Again, I’m aware that music is broadly experienced as a form of entertainment, yet I’m not trying to feed into a culture of distraction. Rather use it in its own head as a political statement. There’s nothing wrong with enjoying mainstream culture, but when I choose to write I do it consciously, that there is a statement of experience behind and an opportunity to say something of value to someone.

I haven’t been able to work with real footage for any of my music videos; everything is staged, or altered. In my video for “Troll” I asked two friends to torture me for 5 minutes by waterboarding, that’s as real as it got, but it was staged.

It wasn’t real, even if it felt real to me, it is theatrical. Like a religious ritual. Music has that capacity of blending the real and imaginary, it moves us, we respond physically to the frequencies using a sense that we have learned to keep mostly shut down as a self-defense mechanism. Phillip Glass said: “The problem with listening of course, is that we don’t”.

Most of my visual choices come from the lack of funding and arduous hours of madness in editing simple shots into something coherent with the music I make. My face is distorted in Drop Dead, which references Chris Cunningham’s Mental Wealth ad for Play Station.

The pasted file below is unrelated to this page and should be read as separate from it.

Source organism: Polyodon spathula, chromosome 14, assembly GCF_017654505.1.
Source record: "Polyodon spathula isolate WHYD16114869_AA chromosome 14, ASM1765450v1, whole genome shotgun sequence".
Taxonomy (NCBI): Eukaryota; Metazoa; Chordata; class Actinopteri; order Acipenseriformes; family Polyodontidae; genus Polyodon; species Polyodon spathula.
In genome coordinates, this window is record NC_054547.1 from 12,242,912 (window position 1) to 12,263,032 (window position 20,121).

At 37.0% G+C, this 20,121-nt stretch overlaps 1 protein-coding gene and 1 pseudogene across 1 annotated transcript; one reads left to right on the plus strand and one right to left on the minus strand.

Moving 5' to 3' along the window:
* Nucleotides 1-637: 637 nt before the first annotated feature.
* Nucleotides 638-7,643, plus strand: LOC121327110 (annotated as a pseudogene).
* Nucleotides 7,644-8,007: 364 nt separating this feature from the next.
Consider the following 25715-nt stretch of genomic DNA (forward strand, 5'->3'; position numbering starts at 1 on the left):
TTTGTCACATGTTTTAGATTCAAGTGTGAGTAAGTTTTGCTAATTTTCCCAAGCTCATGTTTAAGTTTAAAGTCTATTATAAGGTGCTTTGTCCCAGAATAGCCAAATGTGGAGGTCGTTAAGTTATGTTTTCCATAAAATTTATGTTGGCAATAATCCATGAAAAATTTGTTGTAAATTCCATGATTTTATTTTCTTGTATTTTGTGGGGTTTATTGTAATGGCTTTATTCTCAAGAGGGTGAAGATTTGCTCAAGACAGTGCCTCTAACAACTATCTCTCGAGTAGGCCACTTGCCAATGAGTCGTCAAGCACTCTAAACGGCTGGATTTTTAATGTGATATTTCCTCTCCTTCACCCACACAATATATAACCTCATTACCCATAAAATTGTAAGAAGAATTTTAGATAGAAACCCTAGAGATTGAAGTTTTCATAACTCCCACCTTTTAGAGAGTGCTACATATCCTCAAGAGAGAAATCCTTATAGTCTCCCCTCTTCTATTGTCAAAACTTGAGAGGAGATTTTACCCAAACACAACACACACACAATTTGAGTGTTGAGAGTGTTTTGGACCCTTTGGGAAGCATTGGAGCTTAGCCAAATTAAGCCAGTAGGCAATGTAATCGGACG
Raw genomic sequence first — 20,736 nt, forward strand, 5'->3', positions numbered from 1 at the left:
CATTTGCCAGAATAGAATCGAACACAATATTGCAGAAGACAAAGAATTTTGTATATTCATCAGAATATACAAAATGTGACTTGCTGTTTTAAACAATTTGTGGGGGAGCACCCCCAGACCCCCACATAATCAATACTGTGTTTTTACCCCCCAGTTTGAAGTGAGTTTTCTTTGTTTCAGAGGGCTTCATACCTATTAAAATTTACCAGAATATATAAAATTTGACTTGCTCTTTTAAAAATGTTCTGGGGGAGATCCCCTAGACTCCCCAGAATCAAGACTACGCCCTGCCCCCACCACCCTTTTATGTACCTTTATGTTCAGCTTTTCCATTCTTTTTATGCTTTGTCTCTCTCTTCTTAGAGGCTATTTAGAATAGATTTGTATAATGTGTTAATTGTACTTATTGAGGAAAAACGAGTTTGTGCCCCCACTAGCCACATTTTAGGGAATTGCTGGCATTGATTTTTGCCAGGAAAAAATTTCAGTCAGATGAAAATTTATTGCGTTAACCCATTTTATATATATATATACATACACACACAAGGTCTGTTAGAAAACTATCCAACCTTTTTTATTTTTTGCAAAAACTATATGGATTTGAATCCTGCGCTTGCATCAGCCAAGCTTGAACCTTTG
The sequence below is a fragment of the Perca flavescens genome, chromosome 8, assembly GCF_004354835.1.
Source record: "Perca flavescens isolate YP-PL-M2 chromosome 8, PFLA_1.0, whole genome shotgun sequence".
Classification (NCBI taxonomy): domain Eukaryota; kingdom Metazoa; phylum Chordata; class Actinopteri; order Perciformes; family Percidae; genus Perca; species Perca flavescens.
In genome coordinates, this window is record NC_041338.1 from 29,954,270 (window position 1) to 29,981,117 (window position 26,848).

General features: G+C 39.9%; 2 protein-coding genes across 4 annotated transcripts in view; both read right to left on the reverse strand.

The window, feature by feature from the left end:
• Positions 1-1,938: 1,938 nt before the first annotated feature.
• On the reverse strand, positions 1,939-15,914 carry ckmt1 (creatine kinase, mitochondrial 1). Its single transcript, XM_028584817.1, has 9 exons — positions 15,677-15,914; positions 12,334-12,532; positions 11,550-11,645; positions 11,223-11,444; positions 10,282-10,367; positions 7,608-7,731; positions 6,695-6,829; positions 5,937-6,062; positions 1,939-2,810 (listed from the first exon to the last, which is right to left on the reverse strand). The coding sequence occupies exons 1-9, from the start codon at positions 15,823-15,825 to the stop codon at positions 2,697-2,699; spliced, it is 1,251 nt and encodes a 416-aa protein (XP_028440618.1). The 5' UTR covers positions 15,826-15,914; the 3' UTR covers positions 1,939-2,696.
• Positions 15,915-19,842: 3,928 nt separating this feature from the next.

Gaming allows people to create parallel realities, where an escape from the mundane to the epic is possible even if only through a virtual world. It’s a form of addiction. The line between reality and fiction was further blurred physically with the use of the Internet and social media. I come from the generation that witnessed the transition. I’m aware of how many people it left behind. Adaptation is survival. So I like to reference video games because a) I played my fair share of them and b) It references the cognitive dissonance in our society.

In a way, CGI technology is an extension of Shanzhai culture; the illusion of access and progress can be experienced as real through a distortion. Just like cosmetic surgery and other forms of body modification, help people tailor their physical realities to match their mental universe.

What is coming next for Astrid Gnosis?

I will release my new EP called HEADY by the end of November. After my 2018 tour ended in September I decided I would go back into my creative cocoon for a few months and not take any further live bookings for the rest of the year, but an exciting opportunity has come my way, and if it goes through I cannot and will not decline 🙂

So currently focused on my 2019 HEADY tour and new releases that will see the light next year. Notably, I will be at Cafe Oto next March for a very special event, which I am really looking forward to, and in the meantime well, and you can also listen online my show for NTS radio.